Skip to main content


  • Based on current levels of COVID-19 hospitalizations and deaths, and subject to some exceptions, masking will no longer be required in all public and clinical settings as of Monday, July 10.
  • Healthcare workers are required to wear a mask in higher risk spaces and with specific patient populations as well as when requested to by a patient, or when a patient is wearing one.
  • The masking policy is subject to change if there are signs of increased COVID-19 or other respiratory illness activity in the community.

For more than three years, the UW Medicine community has taken unprecedented measures to keep our patients and our colleagues safe. Although COVID-19 continues to circulate and will likely surge again this fall or winter, current levels have dropped significantly, including hospitalizations and deaths due to COVID-19 according to King County and CDC data.

As a result, UW Medicine is updating our masking policy, effective July 10, 2023. Masking will continue to be strongly recommended in clinical areas but will no longer be required in all public and clinical settings with the following exceptions:

  • Healthcare workers are required to use appropriate transmission-based precautions, including masks and respirators as indicated, for patients with confirmed COVID-19, COVID-like signs and symptoms, and other respiratory viral infections. Patients with signs or symptoms of a viral respiratory illness are also required to wear a mask if able to wear one based on medical status.
  • Healthcare workers are required to wear a mask in higher risk spaces (see below), when caring for oncology patients receiving active chemotherapy or radiation, and during inpatient care of solid organ and bone marrow transplant recipients. These patients should wear a mask if medically able. Visitors in these areas are expected to wear a mask.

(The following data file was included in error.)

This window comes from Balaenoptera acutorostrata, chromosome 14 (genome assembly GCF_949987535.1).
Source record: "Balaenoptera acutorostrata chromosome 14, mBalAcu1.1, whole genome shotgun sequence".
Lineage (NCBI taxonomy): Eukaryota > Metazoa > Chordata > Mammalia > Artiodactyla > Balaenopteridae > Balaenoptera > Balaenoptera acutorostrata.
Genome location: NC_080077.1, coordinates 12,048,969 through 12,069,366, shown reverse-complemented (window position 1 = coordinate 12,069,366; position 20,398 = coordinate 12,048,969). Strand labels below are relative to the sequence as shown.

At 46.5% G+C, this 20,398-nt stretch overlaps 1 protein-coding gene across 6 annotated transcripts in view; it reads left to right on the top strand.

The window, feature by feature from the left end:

Here are additional details about the updated policy:

  • Higher-Risk Spaces include infusion areas with shared spaces and Emergency Department waiting rooms.
  • Ambulatory clinics that would like to continue to require healthcare worker and patient masking are empowered to do so and should use appropriate signage.
  • Masking requirement signs are available on the UW Medicine COVID-19 site.
  • Healthcare workers with viral respiratory symptoms should remain at home until symptoms significantly improve. If cleared to return to work per Employee Health guidelines, employees must mask in all settings until symptoms resolve. Note: if recovering from COVID-19, a respirator must be worn per Employee Health policy.
  • If a COVID-19 outbreak occurs on a unit or department, all healthcare workers must wear a respirator as determined by Employee Health/Infection Prevention and Control.
  • Healthcare workers are required to wear a mask if requested to do so by a patient or their caregivers/family. Please use this sign to identify those patients.
  • Healthcare workers are required to wear a mask if a patient is masked.
  • Healthcare workers with high-risk exposures to COVID-19 are required to wear a mask for 10 days from their exposure.

While masking is no longer required in all clinical spaces, it is still strongly encouraged, especially during patient-facing encounters. Please note that without a mask, healthcare workers may be placing themselves at greater risk of exposure to COVID-19 and other respiratory viruses in the workplace. Outside of outbreaks, routine contact tracing for COVID-19 exposures will be discontinued.

This policy is subject to change when there are signs of increased COVID-19 or other respiratory viruses (for example, influenza) circulating or if multiple outbreaks are detected. It is also very likely that we will return to required masking in patient care spaces during the respiratory virus season (usually from October to April).

The Infection Prevention teams are working to determine the thresholds that we will use to make these changes. Wearing a mask or respirator has proven to be an effective tool to prevent transmission of not only COVID-19 but also other respiratory infections in clinics, emergency departments and inpatient units. We should all be ready to make that transition when needed.

It has been a long and challenging time for all of us. Thank you for everything you have done and are doing to keep everyone — yourself, patients, colleagues and visitors — as safe as possible. Please contact your local Employee Health Clinic with questions.


UW Medicine Employee Health and Infection Prevention & Control Teams